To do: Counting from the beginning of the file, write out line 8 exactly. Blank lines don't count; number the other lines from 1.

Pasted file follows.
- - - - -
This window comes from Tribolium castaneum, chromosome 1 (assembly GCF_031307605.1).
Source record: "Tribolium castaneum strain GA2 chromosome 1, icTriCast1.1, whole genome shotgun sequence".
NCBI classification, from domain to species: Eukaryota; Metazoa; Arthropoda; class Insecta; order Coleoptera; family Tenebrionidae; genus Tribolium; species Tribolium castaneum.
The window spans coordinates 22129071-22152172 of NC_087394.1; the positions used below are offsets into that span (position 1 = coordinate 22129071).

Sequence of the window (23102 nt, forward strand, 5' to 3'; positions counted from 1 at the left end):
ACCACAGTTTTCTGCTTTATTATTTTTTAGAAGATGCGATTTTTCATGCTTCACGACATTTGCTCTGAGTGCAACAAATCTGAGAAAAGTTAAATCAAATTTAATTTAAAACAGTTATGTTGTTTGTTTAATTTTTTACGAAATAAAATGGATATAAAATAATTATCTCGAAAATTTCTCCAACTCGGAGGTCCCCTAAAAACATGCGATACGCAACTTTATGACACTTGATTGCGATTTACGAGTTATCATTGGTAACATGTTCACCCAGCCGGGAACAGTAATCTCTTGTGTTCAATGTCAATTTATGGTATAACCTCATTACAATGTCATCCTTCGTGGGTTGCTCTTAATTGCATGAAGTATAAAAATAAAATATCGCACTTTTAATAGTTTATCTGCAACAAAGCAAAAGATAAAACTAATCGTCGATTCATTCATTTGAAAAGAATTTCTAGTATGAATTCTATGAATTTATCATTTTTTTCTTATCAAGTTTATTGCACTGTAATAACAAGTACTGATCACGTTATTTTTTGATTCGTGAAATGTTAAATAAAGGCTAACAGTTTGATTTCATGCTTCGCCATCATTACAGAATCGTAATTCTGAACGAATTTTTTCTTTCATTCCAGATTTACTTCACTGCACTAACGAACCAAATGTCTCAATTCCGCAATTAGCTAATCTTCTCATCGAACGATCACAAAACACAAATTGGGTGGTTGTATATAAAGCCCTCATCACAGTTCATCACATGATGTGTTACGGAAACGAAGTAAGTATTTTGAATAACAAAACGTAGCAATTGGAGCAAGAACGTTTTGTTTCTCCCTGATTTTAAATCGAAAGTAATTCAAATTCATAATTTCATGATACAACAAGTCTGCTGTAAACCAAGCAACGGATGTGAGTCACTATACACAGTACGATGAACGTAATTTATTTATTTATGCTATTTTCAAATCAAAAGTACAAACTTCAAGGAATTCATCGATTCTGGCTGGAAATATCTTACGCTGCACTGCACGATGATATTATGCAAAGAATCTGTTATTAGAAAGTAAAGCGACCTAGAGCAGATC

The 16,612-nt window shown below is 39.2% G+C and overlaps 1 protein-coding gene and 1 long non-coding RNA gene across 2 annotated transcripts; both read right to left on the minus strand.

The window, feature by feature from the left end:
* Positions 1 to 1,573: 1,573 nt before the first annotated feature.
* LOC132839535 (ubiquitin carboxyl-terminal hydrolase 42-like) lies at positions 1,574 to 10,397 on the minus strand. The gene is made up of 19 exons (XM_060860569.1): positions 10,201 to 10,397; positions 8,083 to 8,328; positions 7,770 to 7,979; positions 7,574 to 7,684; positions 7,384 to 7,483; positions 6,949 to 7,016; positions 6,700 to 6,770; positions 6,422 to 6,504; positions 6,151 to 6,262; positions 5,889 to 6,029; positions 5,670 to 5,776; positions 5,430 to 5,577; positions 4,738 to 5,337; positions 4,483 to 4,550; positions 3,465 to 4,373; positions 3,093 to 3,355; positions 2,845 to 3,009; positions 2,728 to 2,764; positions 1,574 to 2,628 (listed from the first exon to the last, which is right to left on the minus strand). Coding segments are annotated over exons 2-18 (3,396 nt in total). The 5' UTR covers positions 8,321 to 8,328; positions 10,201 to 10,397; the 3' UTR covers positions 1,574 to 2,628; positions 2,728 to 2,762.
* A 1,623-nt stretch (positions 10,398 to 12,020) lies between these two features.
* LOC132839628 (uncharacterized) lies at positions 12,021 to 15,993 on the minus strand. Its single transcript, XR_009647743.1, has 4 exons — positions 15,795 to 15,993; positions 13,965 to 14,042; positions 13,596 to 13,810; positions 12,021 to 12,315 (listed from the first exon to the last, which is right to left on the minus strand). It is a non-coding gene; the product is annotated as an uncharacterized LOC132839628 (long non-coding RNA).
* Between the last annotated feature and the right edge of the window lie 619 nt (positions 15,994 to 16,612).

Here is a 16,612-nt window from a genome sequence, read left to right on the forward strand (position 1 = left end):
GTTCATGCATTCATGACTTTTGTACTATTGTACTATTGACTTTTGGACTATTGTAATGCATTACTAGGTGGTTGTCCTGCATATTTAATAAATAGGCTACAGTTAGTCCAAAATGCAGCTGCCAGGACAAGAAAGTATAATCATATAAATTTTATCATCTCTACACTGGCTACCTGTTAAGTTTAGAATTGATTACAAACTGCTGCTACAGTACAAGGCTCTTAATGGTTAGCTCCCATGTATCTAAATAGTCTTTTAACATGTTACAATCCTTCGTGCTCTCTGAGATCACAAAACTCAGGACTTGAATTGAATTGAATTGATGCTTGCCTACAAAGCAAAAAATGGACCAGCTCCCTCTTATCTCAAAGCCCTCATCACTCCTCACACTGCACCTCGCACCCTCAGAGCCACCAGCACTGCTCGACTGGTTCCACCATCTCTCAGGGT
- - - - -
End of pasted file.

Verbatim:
The window, feature by feature from the left end: